The VIN is incredibly important in car hauling. You or your driver may arrive at a dealership to pick up a 2015 Chevrolet Colorado, as noted in this example. However, the dealer may have multiple 2015 Chevrolet Colorados, even in the same color.
What happens if the driver doesn't verify the VIN? This can cause significant losses to both the customer and the shipper. The customer won't receive the vehicle they ordered, and the shipper must arrange for yet another carrier to pick up the correct vehicle. Often, the incorrect vehicle will also need to be shipped back.
You can also find the operational status of the vehicle. You'll see the tiny check boxes for "Keys," "No Keys," "Inop," and "Operable." Drivers should assume the vehicle runs and has keys unless there's a check mark in the "No Keys" or "Inop" boxes. Note that "Inop" is shorthand for inoperable.
Lastly in this section, the drawings of a car are where drivers should note whether there are any damages to the vehicle and, if so, where they exist. Drivers should be noting this section both at pickup and delivery to verify whether damages are preexisting or occur in transit.
Finally, we come to the conclusion of the pertinent information. You've got signature lines for all parties involved in the shipment. The driver, the shipper, and the receiving party all need to sign for the vehicle. Having the correct dates marked will also be very important. Correct dates will prevent any discrepancies in the future about whether a vehicle was picked up or delivered on time.
Are you looking to generate your own bill of lading for car hauling? They're extremely easy to find. Keep in mind that the example I discussed above is merely one sample. You'll discover formats can vary widely, but the core information required will be the same.
I've come up with a few options for where you can get your own:
I've given just a few options here. You'll find there are bountiful opportunities to create your own.
Of course! You can do nearly anything digitally these days.
It's possible to complete bills of lading entirely through applications now, including digital signatures. Drivers can immediately upload their completed load through digital imaging. In turn, drivers are able to get paid more quickly. Furthermore, shippers are able to quickly verify their product has been delivered. Lastly, shippers are able to bill their customers in a more timely fashion.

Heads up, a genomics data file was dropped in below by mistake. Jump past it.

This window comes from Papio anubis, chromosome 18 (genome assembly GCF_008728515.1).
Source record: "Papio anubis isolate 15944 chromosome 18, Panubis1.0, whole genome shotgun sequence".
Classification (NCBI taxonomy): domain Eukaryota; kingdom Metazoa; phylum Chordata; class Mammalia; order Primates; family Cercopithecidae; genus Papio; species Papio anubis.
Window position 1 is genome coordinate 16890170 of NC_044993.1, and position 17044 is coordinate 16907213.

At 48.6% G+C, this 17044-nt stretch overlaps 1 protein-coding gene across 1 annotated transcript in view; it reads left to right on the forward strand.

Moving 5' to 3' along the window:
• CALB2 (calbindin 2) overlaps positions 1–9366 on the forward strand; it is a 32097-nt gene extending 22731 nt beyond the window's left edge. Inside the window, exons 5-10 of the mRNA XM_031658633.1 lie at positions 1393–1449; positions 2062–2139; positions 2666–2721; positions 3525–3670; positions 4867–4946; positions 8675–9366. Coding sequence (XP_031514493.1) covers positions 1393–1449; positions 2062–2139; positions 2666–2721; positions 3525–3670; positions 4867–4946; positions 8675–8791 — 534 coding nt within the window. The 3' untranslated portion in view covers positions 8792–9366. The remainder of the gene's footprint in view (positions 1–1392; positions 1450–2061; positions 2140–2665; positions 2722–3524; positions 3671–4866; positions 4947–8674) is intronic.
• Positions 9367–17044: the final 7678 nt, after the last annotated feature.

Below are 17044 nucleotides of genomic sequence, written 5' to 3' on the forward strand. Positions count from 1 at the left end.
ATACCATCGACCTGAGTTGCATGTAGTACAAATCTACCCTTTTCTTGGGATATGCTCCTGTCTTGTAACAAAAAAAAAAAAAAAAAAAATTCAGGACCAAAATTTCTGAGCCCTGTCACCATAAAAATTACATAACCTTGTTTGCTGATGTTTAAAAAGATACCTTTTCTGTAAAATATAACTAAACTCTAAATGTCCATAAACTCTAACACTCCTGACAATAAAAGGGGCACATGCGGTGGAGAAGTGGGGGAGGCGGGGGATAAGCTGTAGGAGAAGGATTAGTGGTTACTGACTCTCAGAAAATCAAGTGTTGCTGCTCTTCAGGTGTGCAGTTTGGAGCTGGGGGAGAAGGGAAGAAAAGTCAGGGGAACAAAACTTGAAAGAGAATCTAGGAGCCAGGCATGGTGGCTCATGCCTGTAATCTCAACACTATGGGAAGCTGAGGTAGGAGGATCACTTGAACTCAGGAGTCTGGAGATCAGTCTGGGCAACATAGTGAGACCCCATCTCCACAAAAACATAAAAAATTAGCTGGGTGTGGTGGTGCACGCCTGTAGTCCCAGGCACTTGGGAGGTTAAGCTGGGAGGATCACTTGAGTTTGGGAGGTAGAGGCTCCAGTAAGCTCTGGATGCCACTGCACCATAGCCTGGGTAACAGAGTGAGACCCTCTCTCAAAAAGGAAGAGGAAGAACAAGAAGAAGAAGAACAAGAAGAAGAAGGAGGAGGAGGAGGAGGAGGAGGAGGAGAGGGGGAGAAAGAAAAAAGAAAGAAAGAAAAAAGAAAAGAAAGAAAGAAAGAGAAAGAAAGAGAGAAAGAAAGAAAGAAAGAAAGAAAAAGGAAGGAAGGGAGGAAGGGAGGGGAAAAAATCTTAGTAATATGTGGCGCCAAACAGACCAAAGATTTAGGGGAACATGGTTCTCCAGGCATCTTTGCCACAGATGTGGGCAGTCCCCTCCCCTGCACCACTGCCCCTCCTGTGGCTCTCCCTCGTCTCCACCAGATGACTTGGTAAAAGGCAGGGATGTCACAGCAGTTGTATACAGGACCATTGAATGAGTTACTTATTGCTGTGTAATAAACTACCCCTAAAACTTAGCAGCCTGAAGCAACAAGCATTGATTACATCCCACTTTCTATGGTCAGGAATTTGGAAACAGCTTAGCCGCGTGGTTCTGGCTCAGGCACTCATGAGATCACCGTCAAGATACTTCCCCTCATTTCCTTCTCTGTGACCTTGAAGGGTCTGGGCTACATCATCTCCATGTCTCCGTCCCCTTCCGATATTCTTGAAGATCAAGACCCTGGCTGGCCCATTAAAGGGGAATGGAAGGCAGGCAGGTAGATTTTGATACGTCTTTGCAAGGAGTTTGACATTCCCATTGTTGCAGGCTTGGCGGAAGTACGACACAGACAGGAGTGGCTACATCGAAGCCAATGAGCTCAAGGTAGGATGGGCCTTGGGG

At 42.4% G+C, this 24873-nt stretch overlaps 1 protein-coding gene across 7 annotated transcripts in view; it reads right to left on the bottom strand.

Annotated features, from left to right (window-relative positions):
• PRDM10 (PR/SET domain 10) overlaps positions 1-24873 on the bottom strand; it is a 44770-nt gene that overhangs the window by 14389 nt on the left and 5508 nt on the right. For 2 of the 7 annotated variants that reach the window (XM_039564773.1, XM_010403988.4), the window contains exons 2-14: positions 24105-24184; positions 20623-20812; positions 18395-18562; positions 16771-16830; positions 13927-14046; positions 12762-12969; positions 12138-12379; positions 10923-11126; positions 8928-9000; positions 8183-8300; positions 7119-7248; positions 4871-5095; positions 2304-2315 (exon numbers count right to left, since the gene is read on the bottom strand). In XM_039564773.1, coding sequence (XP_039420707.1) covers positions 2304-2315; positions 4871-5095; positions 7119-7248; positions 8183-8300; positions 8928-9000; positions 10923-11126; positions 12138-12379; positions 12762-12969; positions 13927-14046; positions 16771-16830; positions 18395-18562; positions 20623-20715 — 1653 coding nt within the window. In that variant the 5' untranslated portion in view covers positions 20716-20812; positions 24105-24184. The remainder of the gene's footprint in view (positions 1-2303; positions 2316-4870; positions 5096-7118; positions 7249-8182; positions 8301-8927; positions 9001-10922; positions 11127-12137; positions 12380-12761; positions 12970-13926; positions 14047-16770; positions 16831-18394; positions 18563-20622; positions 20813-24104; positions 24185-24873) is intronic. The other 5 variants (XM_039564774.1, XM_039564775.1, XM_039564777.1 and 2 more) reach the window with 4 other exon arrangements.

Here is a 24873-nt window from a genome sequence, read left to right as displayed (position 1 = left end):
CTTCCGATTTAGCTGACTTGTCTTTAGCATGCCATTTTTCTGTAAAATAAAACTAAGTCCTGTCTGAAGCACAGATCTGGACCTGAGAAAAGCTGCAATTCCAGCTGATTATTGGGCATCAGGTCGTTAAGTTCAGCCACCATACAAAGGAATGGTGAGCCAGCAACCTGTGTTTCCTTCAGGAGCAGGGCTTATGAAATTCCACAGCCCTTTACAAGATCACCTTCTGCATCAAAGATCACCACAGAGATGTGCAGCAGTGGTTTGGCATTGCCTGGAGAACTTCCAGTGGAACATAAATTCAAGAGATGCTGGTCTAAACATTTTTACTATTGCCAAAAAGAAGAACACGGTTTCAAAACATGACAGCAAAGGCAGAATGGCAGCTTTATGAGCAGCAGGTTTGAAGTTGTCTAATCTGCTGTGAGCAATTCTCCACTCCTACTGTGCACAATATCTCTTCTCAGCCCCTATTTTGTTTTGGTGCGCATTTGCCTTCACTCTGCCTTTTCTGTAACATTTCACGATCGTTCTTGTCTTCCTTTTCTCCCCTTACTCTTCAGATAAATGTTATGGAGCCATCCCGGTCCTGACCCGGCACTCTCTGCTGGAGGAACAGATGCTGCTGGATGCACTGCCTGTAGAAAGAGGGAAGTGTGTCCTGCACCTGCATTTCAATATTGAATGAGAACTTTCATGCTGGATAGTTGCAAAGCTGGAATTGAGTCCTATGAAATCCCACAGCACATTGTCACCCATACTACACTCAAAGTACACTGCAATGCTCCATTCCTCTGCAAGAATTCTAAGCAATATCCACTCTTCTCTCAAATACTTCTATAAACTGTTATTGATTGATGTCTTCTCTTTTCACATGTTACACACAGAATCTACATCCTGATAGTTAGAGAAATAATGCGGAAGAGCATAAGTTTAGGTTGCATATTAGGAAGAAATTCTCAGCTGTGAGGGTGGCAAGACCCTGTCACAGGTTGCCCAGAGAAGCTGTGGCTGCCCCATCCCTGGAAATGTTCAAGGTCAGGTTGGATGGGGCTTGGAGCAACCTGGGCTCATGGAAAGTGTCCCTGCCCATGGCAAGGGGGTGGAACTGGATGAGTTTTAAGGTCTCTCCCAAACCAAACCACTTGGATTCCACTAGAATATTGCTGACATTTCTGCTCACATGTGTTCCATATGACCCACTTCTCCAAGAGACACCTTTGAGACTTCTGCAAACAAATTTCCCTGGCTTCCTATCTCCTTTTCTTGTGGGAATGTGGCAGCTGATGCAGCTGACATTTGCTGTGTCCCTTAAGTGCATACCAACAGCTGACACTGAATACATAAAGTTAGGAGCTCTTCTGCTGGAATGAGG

So, yes, you can handle your documentation digitally, even if they're in bad shape physically. More importantly, you not only can, but you should! Your business will increase its speed and efficiency across the board.
Car hauling is a one-of-a-kind part of the transportation industry. You'll be primed for success in car hauling if you pay attention to detail. You'll also benefit greatly from the digitization of your business in whatever manner possible.
From varying trailer types and sizes to the size, shape, and quantity, car hauling will always provide a new challenge daily. The bill of lading is the first weapon in your arsenal that will lead you to success. Now you have a much better understanding of how and why this paperwork matters.
This post was written by Matthew Zandstra. Matt has been working in transportation and logistics dispatch for the past six years, both as a broker and direct to drivers. He’s familiar with various facets of relationships, technical systems, pricing mechanics, and commodities.